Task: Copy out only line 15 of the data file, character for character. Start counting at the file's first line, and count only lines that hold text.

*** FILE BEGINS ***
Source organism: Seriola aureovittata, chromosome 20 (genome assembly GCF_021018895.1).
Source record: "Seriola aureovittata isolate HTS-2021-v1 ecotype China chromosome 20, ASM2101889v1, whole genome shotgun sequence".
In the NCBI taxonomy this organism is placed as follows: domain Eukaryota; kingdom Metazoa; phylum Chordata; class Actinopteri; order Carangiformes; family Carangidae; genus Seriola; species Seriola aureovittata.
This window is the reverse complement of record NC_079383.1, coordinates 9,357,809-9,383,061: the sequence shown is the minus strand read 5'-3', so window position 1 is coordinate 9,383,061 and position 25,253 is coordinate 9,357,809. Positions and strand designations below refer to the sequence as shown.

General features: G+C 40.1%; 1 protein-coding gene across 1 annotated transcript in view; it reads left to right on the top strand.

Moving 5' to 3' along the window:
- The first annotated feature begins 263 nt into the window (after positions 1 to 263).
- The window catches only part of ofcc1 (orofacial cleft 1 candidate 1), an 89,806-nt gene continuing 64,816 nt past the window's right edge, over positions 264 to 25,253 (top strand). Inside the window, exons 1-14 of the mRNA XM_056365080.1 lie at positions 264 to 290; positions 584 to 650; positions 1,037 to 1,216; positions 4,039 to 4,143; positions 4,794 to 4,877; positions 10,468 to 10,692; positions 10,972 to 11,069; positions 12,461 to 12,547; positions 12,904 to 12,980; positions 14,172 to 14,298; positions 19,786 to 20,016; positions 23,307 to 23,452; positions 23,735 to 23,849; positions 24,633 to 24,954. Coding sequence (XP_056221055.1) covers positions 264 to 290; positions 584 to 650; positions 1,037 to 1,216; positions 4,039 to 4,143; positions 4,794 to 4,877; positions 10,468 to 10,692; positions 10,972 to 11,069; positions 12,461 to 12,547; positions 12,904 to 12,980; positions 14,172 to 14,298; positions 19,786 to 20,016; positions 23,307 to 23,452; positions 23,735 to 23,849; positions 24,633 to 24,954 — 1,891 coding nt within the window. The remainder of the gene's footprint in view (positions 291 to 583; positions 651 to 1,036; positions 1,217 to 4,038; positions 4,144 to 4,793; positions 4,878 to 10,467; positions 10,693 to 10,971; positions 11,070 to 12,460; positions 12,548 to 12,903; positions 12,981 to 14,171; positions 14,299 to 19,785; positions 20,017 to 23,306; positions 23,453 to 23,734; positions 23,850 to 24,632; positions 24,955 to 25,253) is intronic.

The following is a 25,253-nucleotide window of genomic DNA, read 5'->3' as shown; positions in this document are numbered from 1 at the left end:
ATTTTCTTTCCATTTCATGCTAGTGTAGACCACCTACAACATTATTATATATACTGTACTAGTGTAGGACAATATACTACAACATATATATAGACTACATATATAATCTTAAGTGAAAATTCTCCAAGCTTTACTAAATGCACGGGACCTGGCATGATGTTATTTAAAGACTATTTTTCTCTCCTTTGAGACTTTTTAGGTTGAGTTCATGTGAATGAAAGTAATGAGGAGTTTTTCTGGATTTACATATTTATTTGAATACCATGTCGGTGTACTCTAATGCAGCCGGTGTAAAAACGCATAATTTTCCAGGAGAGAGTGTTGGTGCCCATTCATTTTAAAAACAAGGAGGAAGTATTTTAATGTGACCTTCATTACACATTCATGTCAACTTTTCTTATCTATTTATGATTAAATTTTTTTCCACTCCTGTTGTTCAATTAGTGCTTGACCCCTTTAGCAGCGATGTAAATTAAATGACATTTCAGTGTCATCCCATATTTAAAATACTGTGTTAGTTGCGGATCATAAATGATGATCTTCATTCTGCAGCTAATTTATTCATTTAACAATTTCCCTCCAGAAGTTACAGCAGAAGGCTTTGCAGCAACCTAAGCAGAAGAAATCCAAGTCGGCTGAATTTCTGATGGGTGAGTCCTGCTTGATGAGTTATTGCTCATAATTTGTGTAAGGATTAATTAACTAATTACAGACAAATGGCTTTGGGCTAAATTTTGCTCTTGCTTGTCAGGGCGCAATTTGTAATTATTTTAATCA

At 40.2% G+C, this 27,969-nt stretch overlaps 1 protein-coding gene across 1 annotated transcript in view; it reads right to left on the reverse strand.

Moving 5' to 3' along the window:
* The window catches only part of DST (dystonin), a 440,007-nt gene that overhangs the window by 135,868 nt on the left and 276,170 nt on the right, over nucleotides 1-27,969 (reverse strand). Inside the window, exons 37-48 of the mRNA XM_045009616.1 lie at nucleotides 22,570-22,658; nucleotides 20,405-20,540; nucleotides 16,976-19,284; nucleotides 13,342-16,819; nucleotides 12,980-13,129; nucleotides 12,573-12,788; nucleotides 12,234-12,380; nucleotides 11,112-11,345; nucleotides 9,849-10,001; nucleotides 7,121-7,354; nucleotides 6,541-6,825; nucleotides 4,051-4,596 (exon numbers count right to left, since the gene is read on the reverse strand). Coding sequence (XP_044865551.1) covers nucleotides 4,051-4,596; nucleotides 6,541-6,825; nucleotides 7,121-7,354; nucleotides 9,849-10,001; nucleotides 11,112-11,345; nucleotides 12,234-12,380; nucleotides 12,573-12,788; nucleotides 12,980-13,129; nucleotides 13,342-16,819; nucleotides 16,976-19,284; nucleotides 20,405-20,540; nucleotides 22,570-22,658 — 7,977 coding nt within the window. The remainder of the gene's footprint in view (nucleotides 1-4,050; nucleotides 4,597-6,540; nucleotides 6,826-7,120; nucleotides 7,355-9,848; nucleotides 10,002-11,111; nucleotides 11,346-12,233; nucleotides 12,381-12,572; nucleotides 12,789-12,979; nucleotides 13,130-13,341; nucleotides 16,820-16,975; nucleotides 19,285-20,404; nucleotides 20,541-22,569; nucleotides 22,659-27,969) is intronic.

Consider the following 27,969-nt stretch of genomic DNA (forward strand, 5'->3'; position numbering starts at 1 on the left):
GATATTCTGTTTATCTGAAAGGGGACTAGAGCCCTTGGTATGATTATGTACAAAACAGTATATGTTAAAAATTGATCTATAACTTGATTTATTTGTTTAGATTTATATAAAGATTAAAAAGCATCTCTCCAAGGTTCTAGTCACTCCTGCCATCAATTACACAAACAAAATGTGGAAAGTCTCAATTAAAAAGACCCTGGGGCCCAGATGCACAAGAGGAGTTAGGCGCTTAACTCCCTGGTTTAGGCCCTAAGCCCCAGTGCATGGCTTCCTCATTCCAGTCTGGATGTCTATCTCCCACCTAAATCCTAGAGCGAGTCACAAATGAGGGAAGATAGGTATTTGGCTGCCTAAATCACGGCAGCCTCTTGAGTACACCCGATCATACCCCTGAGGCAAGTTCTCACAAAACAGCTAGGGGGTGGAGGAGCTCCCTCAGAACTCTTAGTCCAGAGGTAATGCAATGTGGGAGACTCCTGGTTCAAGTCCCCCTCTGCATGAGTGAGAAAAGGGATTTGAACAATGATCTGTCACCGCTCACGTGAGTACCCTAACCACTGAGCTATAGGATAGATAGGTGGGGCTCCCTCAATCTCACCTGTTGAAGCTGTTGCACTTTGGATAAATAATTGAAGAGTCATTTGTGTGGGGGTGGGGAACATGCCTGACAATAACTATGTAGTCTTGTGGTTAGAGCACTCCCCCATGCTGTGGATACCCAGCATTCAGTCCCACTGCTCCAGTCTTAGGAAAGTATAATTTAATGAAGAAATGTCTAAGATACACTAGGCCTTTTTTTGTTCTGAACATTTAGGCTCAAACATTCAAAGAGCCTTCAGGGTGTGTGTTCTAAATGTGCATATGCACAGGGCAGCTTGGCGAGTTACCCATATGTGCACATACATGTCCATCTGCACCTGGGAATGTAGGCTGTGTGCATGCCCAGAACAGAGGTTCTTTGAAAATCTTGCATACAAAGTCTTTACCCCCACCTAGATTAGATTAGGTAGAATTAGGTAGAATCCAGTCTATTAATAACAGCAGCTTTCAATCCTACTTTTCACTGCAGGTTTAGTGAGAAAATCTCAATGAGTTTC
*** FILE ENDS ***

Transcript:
GATATTCTGTTTATCTGAAAGGGGACTAGAGCCCTTGGTATGATTATGTACAAAACAGTATATGTTAAAAATTGATCTATAACTTGATTTATTTGTTTAGATTTATATAAAGATTAAAAAGCATCTCTCCAAGGTTCTAGTCACTCCTGCCATCAATTACACAAACAAAATGTGGAAAGTCTCAATTAAAAAGACCCTGGGGCCCAGATGCACAAGAGGAGTTAGGCGCTTAACTCCCTGGTTTAGGCCCTAAGCCCCAGTGCATGGCTTCCTCATTCCAGTCTGGATGTCTATCTCCCACCTAAATCCTAGAGCGAGTCACAAATGAGGGAAGATAGGTATTTGGCTGCCTAAATCACGGCAGCCTCTTGAGTACACCCGATCATACCCCTGAGGCAAGTTCTCACAAAACAGCTAGGGGGTGGAGGAGCTCCCTCAGAACTCTTAGTCCAGAGGTAATGCAATGTGGGAGACTCCTGGTTCAAGTCCCCCTCTGCATGAGTGAGAAAAGGGATTTGAACAATGATCTGTCACCGCTCACGTGAGTACCCTAACCACTGAGCTATAGGATAGATAGGTGGGGCTCCCTCAATCTCACCTGTTGAAGCTGTTGCACTTTGGATAAATAATTGAAGAGTCATTTGTGTGGGGGTGGGGAACATGCCTGACAATAACTATGTAGTCTTGTGGTTAGAGCACTCCCCCATGCTGTGGATACCCAGCATTCAGTCCCACTGCTCCAGTCTTAGGAAAGTATAATTTAATGAAGAAATGTCTAAGATACACTAGGCCTTTTTTTGTTCTGAACATTTAGGCTCAAACATTCAAAGAGCCTTCAGGGTGTGTGTTCTAAATGTGCATATGCACAGGGCAGCTTGGCGAGTTACCCATATGTGCACATACATGTCCATCTGCACCTGGGAATGTAGGCTGTGTGCATGCCCAGAACAGAGGTTCTTTGAAAATCTTGCATACAAAGTCTTTACCCCCACCTAGATTAGATTAGGTAGAATTAGGTAGAATCCAGTCTATTAATAACAGCAGCTTTCAATCCTACTTTTCACTGCAGGTTTAGTGAGAAAATCTCAATGAGTTTC